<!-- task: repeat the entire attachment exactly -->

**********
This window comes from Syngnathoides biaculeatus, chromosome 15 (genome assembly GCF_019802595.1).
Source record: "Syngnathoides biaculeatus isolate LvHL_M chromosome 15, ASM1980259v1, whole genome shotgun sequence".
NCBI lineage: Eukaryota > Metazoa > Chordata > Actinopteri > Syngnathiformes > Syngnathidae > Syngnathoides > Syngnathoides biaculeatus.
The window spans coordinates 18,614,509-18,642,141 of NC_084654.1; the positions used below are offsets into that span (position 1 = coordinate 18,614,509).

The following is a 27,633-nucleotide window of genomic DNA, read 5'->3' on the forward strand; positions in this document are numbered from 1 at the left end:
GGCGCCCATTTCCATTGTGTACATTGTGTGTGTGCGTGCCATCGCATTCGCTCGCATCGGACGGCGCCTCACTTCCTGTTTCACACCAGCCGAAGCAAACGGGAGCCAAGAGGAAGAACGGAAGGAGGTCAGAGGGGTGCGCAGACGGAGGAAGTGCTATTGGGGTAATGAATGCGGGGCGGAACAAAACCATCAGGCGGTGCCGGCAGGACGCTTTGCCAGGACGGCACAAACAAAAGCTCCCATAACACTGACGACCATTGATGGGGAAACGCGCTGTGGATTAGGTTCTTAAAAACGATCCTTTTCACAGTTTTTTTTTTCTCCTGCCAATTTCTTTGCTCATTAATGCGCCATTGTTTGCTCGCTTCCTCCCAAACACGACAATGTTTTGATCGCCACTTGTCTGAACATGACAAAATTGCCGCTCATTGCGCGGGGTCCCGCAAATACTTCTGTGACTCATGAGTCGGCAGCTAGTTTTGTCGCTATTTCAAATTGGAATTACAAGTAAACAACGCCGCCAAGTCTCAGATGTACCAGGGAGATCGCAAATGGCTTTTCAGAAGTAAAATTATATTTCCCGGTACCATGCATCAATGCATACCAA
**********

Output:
This window comes from Syngnathoides biaculeatus, chromosome 15 (genome assembly GCF_019802595.1).
Source record: "Syngnathoides biaculeatus isolate LvHL_M chromosome 15, ASM1980259v1, whole genome shotgun sequence".
NCBI lineage: Eukaryota > Metazoa > Chordata > Actinopteri > Syngnathiformes > Syngnathidae > Syngnathoides > Syngnathoides biaculeatus.
The window spans coordinates 18,614,509-18,642,141 of NC_084654.1; the positions used below are offsets into that span (position 1 = coordinate 18,614,509).

The following is a 27,633-nucleotide window of genomic DNA, read 5'->3' on the forward strand; positions in this document are numbered from 1 at the left end:
GGCGCCCATTTCCATTGTGTACATTGTGTGTGTGCGTGCCATCGCATTCGCTCGCATCGGACGGCGCCTCACTTCCTGTTTCACACCAGCCGAAGCAAACGGGAGCCAAGAGGAAGAACGGAAGGAGGTCAGAGGGGTGCGCAGACGGAGGAAGTGCTATTGGGGTAATGAATGCGGGGCGGAACAAAACCATCAGGCGGTGCCGGCAGGACGCTTTGCCAGGACGGCACAAACAAAAGCTCCCATAACACTGACGACCATTGATGGGGAAACGCGCTGTGGATTAGGTTCTTAAAAACGATCCTTTTCACAGTTTTTTTTTTCTCCTGCCAATTTCTTTGCTCATTAATGCGCCATTGTTTGCTCGCTTCCTCCCAAACACGACAATGTTTTGATCGCCACTTGTCTGAACATGACAAAATTGCCGCTCATTGCGCGGGGTCCCGCAAATACTTCTGTGACTCATGAGTCGGCAGCTAGTTTTGTCGCTATTTCAAATTGGAATTACAAGTAAACAACGCCGCCAAGTCTCAGATGTACCAGGGAGATCGCAAATGGCTTTTCAGAAGTAAAATTATATTTCCCGGTACCATGCATCAATGCATACCAA